Malpractice Exposure and Choice of Business Entity
Auster, Rolf, The National Public Accountant
The last few years have seen a dramatic increase in malpractice claims against service providers such as lawyers, accountants, tax advisers, and even personal financial planners! In part, as a result of this trend, we have also seen the creation of new forms of business for legal and/or tax purposes. These include Limited Liability Companies (LLCs), Limited Liability Partnerships (LLPs) and Qualified Subchapter S Subsidiaries (QSubs). Below we briefly examine, compare and contrast these with the traditional general partnerships and C corporations with respect to malpractice exposure.
Liability for Own Malpractice
Contrary to popular belief, an individual is always personally liable for his/her own malpractice, regardless of the legal form of the business. In addition, generally partners are jointly liable for each other's malpractice claims. Avoiding this exposure through being a limited partner is not an option, except for passive investors in the business. Several approaches and entities have been used to insulate a partner from liabilities arising from the other partners' professional negligence. The main techniques are discussed below.
Here, each partner incorporates and makes an S election to avoid double taxation whereupon all corporations form a partnership. Originating with law firms, this practice became obsolete with the emergence of Limited Liability Partnerships (LLPs).
Limited Liability Partnerships (LLPs)
An LLP is not a new type of entity, contrary to popular belief. Rather, each state with an LLP statute allows an existing general partnership, for an annual fee, to register as an LLP which serves the sole purpose of protecting each partner from malpractice claims against the other partners. In addition to paying an annual fee in every state, e.g., $100 per partner, up to $10,000, malpractice insurance is required, e.g., $100,000 per partner up to $3 million or a letter of credit or an escrow arrangement. In some states, e.g., Minnesota, New York and Georgia, the LLP covers debts arising from contracts as well as torts. The "Big Five" are all LLPs, due primarily to their traditional partners status stemming from differences between corporate and non-corporate tax-payers that no longer exist, notably in the deferred compensation area.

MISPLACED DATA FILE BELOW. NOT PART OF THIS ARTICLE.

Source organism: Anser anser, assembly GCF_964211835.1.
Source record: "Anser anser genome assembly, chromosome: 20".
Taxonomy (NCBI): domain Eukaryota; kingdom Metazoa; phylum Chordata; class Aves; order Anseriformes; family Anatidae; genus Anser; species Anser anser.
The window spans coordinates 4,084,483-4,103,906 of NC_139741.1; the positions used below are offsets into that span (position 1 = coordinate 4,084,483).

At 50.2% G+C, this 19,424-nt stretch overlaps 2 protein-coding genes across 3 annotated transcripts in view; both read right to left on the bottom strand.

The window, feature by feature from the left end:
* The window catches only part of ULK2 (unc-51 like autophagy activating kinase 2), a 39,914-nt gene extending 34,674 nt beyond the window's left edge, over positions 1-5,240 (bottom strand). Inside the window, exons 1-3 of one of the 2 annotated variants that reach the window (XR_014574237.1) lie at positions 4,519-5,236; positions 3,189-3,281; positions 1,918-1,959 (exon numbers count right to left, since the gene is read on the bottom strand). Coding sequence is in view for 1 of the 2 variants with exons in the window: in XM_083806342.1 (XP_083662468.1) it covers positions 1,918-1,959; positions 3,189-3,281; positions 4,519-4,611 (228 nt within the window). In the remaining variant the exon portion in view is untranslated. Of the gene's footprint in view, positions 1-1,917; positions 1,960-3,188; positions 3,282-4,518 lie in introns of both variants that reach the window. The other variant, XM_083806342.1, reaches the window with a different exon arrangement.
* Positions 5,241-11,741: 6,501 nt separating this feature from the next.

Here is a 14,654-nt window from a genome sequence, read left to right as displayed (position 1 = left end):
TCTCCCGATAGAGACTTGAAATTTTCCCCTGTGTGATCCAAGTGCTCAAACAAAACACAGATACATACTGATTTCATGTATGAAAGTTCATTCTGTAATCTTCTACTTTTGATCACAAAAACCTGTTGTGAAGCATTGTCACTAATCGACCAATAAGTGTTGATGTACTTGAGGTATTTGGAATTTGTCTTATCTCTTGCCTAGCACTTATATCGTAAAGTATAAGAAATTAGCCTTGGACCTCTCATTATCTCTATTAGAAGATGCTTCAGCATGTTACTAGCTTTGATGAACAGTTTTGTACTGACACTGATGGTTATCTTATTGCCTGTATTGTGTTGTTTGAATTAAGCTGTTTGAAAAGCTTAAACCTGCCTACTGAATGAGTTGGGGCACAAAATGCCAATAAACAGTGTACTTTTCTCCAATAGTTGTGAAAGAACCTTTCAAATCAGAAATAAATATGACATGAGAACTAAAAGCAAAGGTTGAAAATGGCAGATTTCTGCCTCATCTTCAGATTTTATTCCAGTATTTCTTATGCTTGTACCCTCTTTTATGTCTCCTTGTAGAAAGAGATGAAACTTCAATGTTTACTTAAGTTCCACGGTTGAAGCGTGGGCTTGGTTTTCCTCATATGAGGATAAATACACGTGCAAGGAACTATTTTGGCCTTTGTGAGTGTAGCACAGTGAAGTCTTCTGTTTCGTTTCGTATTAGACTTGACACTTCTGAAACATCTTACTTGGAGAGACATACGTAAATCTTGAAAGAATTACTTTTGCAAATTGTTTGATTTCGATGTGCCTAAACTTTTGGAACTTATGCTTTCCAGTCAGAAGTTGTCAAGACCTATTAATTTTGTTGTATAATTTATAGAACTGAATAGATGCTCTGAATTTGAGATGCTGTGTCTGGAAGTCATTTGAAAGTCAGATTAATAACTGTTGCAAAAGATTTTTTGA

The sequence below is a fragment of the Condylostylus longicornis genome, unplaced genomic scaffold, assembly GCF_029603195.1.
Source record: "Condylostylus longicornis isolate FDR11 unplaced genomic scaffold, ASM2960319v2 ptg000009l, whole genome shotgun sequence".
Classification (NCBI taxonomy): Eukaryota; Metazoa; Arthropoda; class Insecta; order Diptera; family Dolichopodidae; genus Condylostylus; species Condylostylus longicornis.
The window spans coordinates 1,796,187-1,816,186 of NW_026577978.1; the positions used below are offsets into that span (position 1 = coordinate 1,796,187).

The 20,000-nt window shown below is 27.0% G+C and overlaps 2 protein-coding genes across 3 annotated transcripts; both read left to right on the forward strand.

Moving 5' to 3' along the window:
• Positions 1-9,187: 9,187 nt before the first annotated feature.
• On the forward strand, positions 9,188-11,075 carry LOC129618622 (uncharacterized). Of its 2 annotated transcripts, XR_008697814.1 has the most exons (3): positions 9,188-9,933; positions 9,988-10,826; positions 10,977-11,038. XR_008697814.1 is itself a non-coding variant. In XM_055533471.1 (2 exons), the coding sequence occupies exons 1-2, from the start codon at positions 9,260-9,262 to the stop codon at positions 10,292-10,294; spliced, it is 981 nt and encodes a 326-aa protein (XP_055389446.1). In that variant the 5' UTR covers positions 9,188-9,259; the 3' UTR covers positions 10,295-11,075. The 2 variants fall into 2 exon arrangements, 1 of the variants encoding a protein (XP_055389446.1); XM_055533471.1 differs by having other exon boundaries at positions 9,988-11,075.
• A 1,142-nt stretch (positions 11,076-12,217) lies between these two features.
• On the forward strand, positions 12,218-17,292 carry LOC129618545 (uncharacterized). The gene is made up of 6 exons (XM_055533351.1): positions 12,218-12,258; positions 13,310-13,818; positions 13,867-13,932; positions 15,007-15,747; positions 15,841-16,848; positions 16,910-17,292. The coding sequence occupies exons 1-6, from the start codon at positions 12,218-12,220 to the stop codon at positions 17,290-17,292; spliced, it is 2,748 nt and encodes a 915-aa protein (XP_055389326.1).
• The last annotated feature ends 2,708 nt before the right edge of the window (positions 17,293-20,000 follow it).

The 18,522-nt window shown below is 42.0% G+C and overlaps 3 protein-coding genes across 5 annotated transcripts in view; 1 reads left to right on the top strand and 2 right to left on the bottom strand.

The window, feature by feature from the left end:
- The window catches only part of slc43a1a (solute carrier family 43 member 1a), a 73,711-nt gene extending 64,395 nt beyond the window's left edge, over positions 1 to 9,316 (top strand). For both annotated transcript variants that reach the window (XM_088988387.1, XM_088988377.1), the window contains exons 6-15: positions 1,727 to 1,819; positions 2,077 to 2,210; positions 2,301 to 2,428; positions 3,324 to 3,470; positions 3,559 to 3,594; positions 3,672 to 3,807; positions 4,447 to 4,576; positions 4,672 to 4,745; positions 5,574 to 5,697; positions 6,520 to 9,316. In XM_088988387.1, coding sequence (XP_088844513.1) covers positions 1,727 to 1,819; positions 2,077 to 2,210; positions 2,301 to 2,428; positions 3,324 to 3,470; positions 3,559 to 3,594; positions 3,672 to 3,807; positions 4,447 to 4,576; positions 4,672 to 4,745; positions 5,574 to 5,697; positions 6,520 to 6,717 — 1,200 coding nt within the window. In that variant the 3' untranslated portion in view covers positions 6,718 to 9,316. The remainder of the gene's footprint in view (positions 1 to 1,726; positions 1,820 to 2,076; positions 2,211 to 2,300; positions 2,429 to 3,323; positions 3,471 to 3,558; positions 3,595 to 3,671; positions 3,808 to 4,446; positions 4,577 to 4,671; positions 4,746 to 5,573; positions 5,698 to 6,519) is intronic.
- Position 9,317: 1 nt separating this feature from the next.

Limited Liability Corporations (LLCs)
An LLC is a corporation under local law, with limited liability, but it is taxed as a partnership, i.e., the entity is not taxed. One-member LLCs are treated as sole proprietorships or branches of the member if the member is an entity. In states where LLCs may conduct services, which number more than half (California is not one of them), each partner may form his/her own LLC which then form a partnership. This is the functional equivalent of the multiple S corporation method, discussed above, without the necessity of an S election!
Partnership with LLC Branches
An LLC branch is disregarded for tax purposes, having only one member, the partnership!  Thus, a partnership may form an LLC for some or each of its partners with no tax consequences! However, each LLC has limited liability for debts and is not liable for other LLC's malpractice. Under the Treasury Regulations, the partnership agreement may be as specific and tailormade as desired.  Therefore, each partner may be allocated profits and losses from only one LLC, for example, plus a small override for the overall profits!
S Corporations with LLC Branches
Personal service practices are only sometimes operated as S corporations. The increase in the number of permissible shareholders from 35 to 75 appears to have made little difference. An S corporation offers limited liability without double taxation, but there is no "partnership agreement" to provide the flexibility of special allocations of income, gain, loss, deduction or credit. An S corporation may spin off a division or operation to an LLC, so as to divide liability without tax consequences. …